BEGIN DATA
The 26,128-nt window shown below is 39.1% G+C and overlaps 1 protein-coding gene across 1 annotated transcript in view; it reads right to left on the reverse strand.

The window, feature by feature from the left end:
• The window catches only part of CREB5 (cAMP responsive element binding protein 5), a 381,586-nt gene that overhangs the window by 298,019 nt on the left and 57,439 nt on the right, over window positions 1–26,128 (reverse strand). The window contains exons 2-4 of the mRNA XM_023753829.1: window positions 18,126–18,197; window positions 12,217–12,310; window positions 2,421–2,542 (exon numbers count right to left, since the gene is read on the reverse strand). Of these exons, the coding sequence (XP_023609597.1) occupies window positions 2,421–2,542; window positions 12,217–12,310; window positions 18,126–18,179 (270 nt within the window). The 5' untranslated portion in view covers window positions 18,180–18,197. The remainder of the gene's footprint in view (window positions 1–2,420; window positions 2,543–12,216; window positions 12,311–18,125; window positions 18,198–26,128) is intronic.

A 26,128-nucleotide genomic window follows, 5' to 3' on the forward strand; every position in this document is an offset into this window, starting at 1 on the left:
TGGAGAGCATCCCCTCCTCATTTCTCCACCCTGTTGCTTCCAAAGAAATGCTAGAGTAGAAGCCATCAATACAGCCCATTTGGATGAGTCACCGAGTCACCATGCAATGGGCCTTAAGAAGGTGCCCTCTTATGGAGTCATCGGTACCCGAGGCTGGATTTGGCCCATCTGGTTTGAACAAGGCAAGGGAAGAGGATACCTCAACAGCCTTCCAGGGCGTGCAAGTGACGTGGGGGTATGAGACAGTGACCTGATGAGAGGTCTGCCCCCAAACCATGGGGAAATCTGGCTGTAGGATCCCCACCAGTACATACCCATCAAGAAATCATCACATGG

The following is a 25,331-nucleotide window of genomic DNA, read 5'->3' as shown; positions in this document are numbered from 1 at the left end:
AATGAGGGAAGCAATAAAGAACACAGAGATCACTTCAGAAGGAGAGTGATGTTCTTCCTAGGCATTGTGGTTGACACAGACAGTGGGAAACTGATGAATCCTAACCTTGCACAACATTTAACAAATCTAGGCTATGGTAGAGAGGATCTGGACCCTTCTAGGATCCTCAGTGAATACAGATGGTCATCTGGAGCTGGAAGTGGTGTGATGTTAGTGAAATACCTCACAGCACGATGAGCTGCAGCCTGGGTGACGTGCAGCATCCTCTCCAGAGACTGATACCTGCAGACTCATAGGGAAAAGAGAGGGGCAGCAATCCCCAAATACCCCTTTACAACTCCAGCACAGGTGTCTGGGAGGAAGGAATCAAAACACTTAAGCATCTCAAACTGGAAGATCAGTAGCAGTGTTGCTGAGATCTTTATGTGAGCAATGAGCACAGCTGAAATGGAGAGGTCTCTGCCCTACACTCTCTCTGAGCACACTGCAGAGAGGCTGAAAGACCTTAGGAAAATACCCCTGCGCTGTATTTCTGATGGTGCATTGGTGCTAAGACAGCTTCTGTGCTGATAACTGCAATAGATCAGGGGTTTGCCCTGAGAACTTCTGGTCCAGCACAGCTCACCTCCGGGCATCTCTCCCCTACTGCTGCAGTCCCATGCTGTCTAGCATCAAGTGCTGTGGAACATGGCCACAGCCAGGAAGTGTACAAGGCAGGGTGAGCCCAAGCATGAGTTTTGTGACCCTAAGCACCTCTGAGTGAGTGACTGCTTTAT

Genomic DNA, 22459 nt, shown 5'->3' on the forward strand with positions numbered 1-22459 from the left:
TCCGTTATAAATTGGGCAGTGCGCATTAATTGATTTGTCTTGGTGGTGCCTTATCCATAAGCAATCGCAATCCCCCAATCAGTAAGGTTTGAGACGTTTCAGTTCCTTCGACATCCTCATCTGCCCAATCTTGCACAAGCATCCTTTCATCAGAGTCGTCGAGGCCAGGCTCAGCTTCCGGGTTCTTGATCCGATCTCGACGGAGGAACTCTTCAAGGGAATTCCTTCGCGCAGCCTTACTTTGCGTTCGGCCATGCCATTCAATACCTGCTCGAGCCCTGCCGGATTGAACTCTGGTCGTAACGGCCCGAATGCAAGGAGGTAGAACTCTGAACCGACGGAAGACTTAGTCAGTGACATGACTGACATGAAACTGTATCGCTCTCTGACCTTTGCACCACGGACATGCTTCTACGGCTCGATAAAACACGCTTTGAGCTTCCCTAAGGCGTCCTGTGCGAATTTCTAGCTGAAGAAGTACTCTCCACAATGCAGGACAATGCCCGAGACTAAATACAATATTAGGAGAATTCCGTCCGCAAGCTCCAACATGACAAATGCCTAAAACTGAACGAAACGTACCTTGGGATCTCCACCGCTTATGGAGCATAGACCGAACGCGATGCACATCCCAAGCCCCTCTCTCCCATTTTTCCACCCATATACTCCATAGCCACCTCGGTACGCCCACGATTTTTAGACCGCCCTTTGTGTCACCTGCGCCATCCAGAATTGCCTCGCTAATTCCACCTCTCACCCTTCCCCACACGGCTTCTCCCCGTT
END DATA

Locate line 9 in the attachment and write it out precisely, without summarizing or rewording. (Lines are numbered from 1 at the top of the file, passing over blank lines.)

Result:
TCCGTTATAAATTGGGCAGTGCGCATTAATTGATTTGTCTTGGTGGTGCCTTATCCATAAGCAATCGCAATCCCCCAATCAGTAAGGTTTGAGACGTTTCAGTTCCTTCGACATCCTCATCTGCCCAATCTTGCACAAGCATCCTTTCATCAGAGTCGTCGAGGCCAGGCTCAGCTTCCGGGTTCTTGATCCGATCTCGACGGAGGAACTCTTCAAGGGAATTCCTTCGCGCAGCCTTACTTTGCGTTCGGCCATGCCATTCAATACCTGCTCGAGCCCTGCCGGATTGAACTCTGGTCGTAACGGCCCGAATGCAAGGAGGTAGAACTCTGAACCGACGGAAGACTTAGTCAGTGACATGACTGACATGAAACTGTATCGCTCTCTGACCTTTGCACCACGGACATGCTTCTACGGCTCGATAAAACACGCTTTGAGCTTCCCTAAGGCGTCCTGTGCGAATTTCTAGCTGAAGAAGTACTCTCCACAATGCAGGACAATGCCCGAGACTAAATACAATATTAGGAGAATTCCGTCCGCAAGCTCCAACATGACAAATGCCTAAAACTGAACGAAACGTACCTTGGGATCTCCACCGCTTATGGAGCATAGACCGAACGCGATGCACATCCCAAGCCCCTCTCTCCCATTTTTCCACCCATATACTCCATAGCCACCTCGGTACGCCCACGATTTTTAGACCGCCCTTTGTGTCACCTGCGCCATCCAGAATTGCCTCGCTAATTCCACCTCTCACCCTTCCCCACACGGCTTCTCCCCGTT